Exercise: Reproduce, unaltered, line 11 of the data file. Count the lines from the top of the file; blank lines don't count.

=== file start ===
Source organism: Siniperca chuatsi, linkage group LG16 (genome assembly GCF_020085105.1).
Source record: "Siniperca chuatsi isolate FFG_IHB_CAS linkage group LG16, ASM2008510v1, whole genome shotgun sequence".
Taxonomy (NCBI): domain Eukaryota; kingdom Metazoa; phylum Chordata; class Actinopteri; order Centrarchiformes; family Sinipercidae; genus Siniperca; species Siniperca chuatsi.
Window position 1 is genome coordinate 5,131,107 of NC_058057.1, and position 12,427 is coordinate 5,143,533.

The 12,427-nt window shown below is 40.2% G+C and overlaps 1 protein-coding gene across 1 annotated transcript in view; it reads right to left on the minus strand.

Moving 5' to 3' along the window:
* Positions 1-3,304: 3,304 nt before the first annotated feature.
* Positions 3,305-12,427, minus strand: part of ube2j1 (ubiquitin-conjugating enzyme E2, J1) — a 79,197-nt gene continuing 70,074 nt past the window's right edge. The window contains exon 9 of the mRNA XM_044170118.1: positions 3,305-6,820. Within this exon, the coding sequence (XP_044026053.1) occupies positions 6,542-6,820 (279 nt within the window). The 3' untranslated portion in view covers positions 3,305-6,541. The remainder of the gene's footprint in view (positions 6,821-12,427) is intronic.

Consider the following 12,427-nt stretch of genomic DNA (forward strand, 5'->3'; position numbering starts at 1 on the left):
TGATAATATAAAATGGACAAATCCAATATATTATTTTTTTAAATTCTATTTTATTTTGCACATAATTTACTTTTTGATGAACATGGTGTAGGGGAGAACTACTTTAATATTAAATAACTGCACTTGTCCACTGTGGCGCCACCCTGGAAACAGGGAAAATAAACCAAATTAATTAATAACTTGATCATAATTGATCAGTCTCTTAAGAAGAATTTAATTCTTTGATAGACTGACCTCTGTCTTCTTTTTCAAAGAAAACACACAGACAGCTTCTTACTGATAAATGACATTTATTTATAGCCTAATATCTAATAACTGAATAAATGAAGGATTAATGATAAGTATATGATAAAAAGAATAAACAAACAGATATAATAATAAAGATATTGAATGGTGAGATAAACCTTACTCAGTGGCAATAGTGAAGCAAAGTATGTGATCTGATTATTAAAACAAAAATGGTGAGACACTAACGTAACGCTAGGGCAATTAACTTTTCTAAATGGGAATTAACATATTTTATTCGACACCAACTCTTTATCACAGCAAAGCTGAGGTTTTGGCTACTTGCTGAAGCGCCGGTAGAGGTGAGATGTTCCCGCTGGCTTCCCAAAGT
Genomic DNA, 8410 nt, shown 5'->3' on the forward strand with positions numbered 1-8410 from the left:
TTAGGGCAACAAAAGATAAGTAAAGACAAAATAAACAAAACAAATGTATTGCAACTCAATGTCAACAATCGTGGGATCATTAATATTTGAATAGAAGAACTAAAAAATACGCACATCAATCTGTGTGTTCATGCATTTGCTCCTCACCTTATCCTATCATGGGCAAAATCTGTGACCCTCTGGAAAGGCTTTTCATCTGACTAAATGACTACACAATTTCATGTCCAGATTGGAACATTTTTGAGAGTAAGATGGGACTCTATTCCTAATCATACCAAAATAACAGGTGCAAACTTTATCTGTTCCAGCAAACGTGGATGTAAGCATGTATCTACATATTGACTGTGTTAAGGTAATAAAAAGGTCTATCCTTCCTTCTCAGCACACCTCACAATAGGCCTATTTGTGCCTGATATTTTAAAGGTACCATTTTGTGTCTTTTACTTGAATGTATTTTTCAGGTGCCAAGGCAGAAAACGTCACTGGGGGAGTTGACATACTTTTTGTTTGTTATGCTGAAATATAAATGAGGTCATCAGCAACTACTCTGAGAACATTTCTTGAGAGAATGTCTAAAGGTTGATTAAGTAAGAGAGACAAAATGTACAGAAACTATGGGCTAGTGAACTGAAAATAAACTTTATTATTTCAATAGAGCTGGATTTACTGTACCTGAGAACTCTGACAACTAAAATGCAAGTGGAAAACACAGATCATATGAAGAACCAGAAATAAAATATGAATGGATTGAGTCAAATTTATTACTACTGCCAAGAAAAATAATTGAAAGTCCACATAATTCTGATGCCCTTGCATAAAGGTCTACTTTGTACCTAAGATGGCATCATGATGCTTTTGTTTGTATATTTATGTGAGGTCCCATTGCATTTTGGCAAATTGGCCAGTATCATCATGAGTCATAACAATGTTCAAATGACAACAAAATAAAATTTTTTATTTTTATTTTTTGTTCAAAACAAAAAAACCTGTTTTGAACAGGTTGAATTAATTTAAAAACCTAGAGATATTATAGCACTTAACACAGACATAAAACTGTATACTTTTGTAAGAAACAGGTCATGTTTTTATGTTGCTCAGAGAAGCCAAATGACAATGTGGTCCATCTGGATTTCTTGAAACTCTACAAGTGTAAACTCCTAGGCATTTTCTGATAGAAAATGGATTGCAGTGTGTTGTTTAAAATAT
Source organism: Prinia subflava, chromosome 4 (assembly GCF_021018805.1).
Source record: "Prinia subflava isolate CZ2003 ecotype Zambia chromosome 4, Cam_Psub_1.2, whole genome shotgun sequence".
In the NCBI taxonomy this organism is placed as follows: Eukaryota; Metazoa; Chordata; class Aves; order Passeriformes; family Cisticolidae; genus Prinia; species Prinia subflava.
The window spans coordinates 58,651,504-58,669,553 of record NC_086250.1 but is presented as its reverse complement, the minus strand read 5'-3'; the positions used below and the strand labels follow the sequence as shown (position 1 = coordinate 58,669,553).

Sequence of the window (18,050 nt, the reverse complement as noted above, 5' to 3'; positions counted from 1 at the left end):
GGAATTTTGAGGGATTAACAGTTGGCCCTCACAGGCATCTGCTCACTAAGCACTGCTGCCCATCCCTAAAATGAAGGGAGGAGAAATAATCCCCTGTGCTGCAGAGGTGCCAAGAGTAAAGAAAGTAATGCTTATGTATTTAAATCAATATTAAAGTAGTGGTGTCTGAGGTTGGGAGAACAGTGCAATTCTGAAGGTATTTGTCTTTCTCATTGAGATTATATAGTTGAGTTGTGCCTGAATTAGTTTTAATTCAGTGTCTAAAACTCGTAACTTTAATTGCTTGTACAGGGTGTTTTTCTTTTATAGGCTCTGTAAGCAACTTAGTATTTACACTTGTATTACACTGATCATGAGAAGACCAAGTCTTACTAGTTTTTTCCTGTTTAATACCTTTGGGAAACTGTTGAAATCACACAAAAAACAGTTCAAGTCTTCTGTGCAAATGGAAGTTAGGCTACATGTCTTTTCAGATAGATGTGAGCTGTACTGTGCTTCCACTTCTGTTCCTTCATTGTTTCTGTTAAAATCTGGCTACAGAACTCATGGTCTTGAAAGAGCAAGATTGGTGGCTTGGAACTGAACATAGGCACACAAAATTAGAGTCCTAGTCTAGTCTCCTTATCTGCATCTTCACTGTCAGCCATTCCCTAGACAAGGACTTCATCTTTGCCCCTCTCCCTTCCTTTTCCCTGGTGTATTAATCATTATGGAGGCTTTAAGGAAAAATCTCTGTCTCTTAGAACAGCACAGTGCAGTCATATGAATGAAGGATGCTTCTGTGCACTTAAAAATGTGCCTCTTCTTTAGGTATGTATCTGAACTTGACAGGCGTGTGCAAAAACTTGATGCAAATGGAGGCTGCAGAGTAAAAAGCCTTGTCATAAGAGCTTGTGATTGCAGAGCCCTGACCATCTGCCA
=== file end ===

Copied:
Genomic DNA, 8410 nt, shown 5'->3' on the forward strand with positions numbered 1-8410 from the left: